Trees the root of a dispute
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Joseph from Maidenhead writes: I am lucky enough to live in a modern detached house with a large garden. My house was originally built on land purchased from a wealthy farmer who was my neighbour, until he died some three years ago.
He was a very nice man, but his widow, I am sorry to say, has become impossible to live with. She is increasingly eccentric, rude and hostile, especially to my young children. If their ball goes over her fence, for example, she will not return it and treats them to a torrent of abuse. Part of my boundary fence borders her apple and pear orchard.
More than a dozen of her fruit trees are situated just the other side of the fence. There is also an old and very beautiful mulberry tree whose branches mainly overhang my land. My wife and children have been accustomed for many years to gathering the apples, pears and mulberries which overhang our garden when they are in season.
My wife's fruit pies are famous in our circle of friends, I might add. However, I was astonished to receive a rude handwritten letter from my neighbour last week claiming that we have been stealing her fruit, and threatening us with court action if we do not stop immediately. Am I right in assuming this threat is utter nonsense?
Joseph, I fear that you are about to echo the famous words of Charles Dickens, that: "If the law says that, the law is an ass". For amazingly, she is right. The law does indeed say that.
Under ancient common law, a tree and its fruit belong to the owner of the land upon which it is situated. That means your neighbour. Even though the branches overhang your land, and even when the roots extend under your land as they probably do, the property in the tree, its branches and its fruit, all remain with her. Even if the wind rather than your own hands causes the fruit to fall onto your land, you are not allowed to keep it or eat it without her permission. It still belongs in law to her. Theoretically, she could bring a private prosecution against you in your local magistrates court for theft, or seek a civil injunction against you, so I advise you to take this seriously.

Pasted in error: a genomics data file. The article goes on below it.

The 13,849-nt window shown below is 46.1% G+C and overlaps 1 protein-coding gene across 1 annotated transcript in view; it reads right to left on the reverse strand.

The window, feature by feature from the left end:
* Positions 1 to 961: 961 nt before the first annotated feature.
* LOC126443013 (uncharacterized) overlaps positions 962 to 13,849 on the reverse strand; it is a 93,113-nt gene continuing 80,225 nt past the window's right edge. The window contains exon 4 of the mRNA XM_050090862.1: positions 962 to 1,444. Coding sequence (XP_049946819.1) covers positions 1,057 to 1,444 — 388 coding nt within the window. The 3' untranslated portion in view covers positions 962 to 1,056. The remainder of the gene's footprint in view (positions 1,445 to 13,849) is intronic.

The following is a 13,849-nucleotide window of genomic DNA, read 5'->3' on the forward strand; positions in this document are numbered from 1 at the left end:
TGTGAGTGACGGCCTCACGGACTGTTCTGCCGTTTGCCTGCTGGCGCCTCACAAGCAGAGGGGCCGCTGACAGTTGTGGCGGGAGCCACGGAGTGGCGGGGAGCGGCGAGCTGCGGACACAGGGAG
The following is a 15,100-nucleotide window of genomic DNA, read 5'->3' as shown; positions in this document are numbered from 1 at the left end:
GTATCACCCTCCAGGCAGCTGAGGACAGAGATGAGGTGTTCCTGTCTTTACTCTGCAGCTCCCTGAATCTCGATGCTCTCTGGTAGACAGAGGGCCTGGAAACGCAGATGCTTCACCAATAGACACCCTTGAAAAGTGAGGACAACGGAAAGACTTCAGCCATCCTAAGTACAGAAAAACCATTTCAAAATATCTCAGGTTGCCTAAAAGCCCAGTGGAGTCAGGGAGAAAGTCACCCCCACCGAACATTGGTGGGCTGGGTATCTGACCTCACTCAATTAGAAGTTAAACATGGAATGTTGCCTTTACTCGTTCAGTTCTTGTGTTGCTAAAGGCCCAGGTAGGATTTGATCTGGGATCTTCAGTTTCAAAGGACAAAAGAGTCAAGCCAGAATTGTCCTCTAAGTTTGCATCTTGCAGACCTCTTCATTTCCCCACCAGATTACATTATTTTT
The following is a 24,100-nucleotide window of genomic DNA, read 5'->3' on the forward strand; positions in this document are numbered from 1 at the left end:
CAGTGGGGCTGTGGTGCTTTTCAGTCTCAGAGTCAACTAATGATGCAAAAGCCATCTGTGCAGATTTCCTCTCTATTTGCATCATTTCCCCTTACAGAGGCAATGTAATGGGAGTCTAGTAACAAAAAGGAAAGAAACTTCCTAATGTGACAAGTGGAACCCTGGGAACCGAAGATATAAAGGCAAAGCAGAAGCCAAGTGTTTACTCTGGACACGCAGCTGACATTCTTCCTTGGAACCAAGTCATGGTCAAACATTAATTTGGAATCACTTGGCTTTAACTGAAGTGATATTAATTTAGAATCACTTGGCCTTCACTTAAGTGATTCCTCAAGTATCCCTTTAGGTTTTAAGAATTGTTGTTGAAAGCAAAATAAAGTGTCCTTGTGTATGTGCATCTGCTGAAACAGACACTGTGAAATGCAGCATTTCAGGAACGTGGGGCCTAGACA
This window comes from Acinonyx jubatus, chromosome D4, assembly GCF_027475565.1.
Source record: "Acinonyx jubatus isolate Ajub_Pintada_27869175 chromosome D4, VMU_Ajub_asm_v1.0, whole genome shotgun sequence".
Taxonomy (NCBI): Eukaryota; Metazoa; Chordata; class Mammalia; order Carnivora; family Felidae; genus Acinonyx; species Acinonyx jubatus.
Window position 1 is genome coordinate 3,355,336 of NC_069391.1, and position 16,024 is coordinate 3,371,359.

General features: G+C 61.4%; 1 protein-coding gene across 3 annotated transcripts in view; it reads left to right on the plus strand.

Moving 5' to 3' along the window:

Paradoxically however, the same ancient common law gives you certain rights. You are entitled to lop off the branches of her trees which overhang your land, provided you do not go beyond the boundary line, even by an inch. If you went further you would be trespassing on her land, and she could sue you. If you do lop her trees, the branches (plus any fruit they may bear) still belong to her.
She could bring a private prosection against you
If the leaves and the fruit from her overhanging branches were to cause any nuisance on your land, for example by blocking your drains, you would be entitled to claim against her to abate the nuisance, for example the cost of your plumbers. Oddly, the mere sweeping up of fallen leaves or fruit is not something you can reclaim against her.
A more extreme but common example is where tree roots from a neighbour's land grow underneath one's house, causing subsidence. This can be very costly to repair. The neighbour (or more likely her insurers) are liable for the full damages in such a case. Thus the ownership of trees confers duties as well as rights.
To use a horticultural epithet, Joseph, I would advise you to nip this problem in the bud now, if you can. Get the kids to throw their ball over the fence one last time as an excuse, and send them round with one of your wife's fruit pies in the hope of placating her and restoring a semblance of civilised relations.
The above is not formal legal advice and is given without liability. Jonathan Goldberg QC is a leading London barrister. Visit www.goldbergqc.com